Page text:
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2019-02-01 04:27:43 -0500 received badge  Popular Question (source)
2014-11-21 03:15:14 -0500 commented answer Coordinate System Transform

Thanks. Unfortunately, there is no theory or explanation on that tutorial which makes it hard for a novice in image processing and programming, such as myself, to follow it. I haven't actually started using OpenCV yet either, but would really like to as it's one of the few places in the image processing world which seems to have an open forum; which to me is a very powerful thing. I do appreciate your comments very much, however, as I am still learning some from the experience. I'm going to try and take a look at it over the weekend, time allowing. Will have to see how many chores the girlfriend (weekend boss) has planned for me first :). Thanks again petititi.

2014-11-20 03:24:26 -0500 commented answer Coordinate System Transform

Hi. Thanks for your response petititi. I'm not actually concerned with any objects in the scene just yet. The purpose is to negate camera knock, so if the camera is moved, then an algorithm compensates for that difference. So, the algorithm will have the offset values from the template image and the images taken after camera movement has occurred and can then perform the necessary homograph translations on it. I guess I can use three corner points on each of the images as that makes up a plane on each. Haven't heard of a homography transformation before - I guess it must be an affine transformation? I think this would probably be the standard way to perform the operation, with an affine transformation matrix, but I'm also wondering whether there is another option?

2014-11-19 11:09:35 -0500 asked a question Coordinate System Transform

Hi. Hi. I'm just gonna throw this one out there to see if anyone will knock around some ideas with me.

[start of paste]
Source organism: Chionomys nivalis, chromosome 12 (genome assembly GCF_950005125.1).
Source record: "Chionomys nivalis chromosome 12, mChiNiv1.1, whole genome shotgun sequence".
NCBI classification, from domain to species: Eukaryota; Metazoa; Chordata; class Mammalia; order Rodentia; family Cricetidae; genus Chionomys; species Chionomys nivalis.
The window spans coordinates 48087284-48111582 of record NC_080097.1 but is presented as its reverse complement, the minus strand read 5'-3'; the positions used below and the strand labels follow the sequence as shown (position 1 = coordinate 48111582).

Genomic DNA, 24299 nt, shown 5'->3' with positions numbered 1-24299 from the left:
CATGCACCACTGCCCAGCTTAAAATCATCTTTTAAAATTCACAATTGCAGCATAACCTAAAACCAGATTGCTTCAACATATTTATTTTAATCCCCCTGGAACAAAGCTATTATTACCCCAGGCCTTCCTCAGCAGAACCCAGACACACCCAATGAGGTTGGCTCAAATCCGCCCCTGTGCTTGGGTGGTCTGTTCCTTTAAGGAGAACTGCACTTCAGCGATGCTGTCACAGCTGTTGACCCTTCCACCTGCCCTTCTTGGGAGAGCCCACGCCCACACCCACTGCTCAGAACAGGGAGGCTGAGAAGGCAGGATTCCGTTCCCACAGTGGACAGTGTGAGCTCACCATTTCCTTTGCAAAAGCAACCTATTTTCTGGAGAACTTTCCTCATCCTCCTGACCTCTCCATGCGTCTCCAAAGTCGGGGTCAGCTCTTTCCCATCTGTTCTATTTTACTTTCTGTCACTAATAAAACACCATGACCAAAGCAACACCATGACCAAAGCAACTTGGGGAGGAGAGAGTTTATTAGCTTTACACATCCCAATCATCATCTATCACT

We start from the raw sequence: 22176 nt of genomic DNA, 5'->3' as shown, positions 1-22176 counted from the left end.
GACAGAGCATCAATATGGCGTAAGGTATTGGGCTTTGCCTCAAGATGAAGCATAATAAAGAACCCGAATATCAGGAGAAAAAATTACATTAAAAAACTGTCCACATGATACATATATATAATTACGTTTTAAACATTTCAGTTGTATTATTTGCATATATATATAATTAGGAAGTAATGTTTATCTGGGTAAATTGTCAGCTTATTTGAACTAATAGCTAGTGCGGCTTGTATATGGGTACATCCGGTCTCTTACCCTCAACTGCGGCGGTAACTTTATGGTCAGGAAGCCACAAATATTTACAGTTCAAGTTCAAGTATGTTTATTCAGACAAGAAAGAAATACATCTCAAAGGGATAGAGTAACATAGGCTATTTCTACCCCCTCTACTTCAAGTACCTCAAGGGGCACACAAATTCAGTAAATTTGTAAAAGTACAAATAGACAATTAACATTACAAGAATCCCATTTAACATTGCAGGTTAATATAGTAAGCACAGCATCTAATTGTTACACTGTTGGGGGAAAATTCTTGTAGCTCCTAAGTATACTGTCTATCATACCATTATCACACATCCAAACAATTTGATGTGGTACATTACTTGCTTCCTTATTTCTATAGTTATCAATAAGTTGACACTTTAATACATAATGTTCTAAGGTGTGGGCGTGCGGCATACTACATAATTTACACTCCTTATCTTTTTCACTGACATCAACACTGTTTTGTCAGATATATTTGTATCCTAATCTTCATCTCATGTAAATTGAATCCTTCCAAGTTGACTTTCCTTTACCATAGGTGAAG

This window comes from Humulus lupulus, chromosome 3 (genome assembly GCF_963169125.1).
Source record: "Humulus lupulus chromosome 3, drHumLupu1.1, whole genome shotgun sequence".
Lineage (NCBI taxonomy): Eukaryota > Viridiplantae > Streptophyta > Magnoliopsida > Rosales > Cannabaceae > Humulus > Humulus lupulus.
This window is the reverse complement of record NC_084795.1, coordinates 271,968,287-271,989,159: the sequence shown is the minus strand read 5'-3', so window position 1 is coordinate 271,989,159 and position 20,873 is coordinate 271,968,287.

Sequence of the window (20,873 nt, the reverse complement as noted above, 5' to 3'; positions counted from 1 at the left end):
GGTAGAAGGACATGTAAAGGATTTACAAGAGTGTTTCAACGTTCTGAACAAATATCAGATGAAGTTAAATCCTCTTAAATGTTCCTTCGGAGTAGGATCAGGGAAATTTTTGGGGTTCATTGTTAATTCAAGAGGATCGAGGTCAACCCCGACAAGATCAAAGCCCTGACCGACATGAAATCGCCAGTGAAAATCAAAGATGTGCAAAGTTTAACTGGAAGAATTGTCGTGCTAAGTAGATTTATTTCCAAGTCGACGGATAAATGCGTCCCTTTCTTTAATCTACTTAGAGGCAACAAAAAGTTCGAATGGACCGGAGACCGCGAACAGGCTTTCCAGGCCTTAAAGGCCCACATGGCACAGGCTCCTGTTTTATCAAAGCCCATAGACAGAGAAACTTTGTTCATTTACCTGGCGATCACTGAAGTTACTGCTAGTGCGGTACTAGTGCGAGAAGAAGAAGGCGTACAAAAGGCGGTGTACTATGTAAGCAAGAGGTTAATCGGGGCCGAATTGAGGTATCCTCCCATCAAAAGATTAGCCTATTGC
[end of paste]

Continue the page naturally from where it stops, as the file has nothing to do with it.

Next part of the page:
I have a camera which has been calibrated and it takes shots of the same scene with the same type of objects in to analyse if there are any differences on the objects. Lets say the top_left of the image is (0,0), top_right (60,0), bottom_left (0,50) and bottom_right (60,50), for example. If someone comes along and knocks the camera then the image plane will be in different coordinates. I would like to find a way for the system to transform the coordinates, to allow for this coordinate difference in the next series of images captured so that they appear the same as the original ones before the camera knock, given that there may now need transformations in rotation, scale, translation and maybe even warping has occurred.

The camera runs in different modes • Stereo camera • Laser and camera • SRS camera internally there are 3 calibrations (one for each of the above)

The end result is that after applying the target check routine the camera should give identical results as if the camera hadn’t been moved or replaced.

So, if anyone has any suggestions on how to go about achieving this that would be cool - holler back on this line. Thanks